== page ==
I would like to share the strategies on land redistribution that we developed at workshops organised by the ANC Constitutional Committee working with ANC militants, engaged academics from the University of the Western Cape and elsewhere, and land activists from different parts of the country. In doing so I will deal with how we countered conservative attempts to entrench the right to free enterprise and the principle of willing seller, willing buyer into the Constitution; and why we chose 1913 as a pivotal date for a twin-track strategy to achieve comprehensive land reform. I will conclude by explaining why I believe that the realisation of the full potential of the Constitution as presently worded would make radical and sustainable land redistribution eminently achievable.
Workshops on the equitable access to land question
Shortly after the first legal conference of the ANC in 30 years on South African soil was held at the University of Durban Westville (UDW) Sports Hall in Durban in 1991, the organisation’s Negotiations Commission was set up with Cyril Ramaphosa and Frene Ginwala at its head. This Commission answered directly to the National Executive Committee, which had the last word on all its work. In developing its ideas and texts it relied heavily on inputs from the Constitutional Committee, most of whose members had by then returned home from exile. A number had taken up positions at the Community Law Centre [CLC] at UWC [Zola Skweyiya, Bridgette Mabandla, Kader Asmal and myself]. Meanwhile the ranks of the committee had been augmented by people like Pius Langa, Dullah Omar, Bulelani Ngcuka, Fink Haysom and Essa Moosa, while Nelson Mandela had specifically asked if Arthur Chaskalson and George Bizos could attend as active participants. We worked in a frenzy, day and night, travelling all the time throughout the country, overseas. I remember joking at the time that the second most important figure in the ANC after Mandela was Rivonia Trialist Andrew Mlangeni – he was responsible for issuing all plane tickets.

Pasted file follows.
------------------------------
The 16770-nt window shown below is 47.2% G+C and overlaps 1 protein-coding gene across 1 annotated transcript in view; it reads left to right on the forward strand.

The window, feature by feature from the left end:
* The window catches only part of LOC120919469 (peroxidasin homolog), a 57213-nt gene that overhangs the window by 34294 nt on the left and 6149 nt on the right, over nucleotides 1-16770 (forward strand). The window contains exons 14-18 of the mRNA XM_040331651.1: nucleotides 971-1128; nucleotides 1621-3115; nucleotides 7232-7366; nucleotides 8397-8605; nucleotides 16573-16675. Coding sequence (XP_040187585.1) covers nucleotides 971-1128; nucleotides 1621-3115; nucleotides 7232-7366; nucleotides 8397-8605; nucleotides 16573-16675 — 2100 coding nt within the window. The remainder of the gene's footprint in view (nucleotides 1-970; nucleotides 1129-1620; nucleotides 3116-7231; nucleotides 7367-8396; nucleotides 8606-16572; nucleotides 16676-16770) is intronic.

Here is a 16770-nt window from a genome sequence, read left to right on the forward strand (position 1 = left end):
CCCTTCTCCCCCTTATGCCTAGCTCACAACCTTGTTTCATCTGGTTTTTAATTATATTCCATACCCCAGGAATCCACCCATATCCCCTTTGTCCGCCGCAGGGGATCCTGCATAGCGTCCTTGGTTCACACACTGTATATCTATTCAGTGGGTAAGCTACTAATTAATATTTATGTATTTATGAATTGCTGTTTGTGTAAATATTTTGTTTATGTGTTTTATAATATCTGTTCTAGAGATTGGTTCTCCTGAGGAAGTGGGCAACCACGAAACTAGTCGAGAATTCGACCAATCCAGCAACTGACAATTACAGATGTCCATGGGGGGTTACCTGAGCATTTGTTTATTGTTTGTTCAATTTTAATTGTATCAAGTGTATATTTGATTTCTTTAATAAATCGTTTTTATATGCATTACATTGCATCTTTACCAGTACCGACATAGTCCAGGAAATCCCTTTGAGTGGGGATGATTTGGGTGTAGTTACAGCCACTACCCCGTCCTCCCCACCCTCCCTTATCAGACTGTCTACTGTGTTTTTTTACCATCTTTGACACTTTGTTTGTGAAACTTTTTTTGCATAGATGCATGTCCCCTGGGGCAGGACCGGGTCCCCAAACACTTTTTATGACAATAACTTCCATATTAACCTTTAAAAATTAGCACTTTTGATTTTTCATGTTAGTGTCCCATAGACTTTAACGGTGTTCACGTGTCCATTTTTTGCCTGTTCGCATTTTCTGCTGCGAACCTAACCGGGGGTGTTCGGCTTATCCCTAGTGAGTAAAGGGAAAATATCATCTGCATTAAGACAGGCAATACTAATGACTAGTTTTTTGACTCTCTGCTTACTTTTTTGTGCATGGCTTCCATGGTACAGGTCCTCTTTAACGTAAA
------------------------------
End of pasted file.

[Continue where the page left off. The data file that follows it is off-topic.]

We were quite a team, and some issues we could deal with purely on the basis of discussion amongst ourselves. But there were many other questions where we felt we needed to be guided by the findings of broadly based workshops. As a result, the CLC and the Centre for Development Studies (CDS) at UWC began to work closely with the ANC Constitutional Committee to organise a series of workshops on key constitutional issues. All the ANC regions sent participants and many progressive social change campaigners from different parts of the world joined us. The topic on which we had the greatest number of workshops was that of property and land redistribution, the theme of this presentation.
Our debates were spirited and open, enriched by the participation of people throughout the country who had been actively involved in resisting forced removals. They included leaders of rural communities who had fought against eviction themselves, like “Mam Lyds” (Lydia Ngwenya/Kompe) of the Transvaal Rural Action Campaign, who I am happy to learn is still active on land issues in Limpopo. Also with us were activists and lawyers who had dedicated themselves to supporting struggles against forced removals.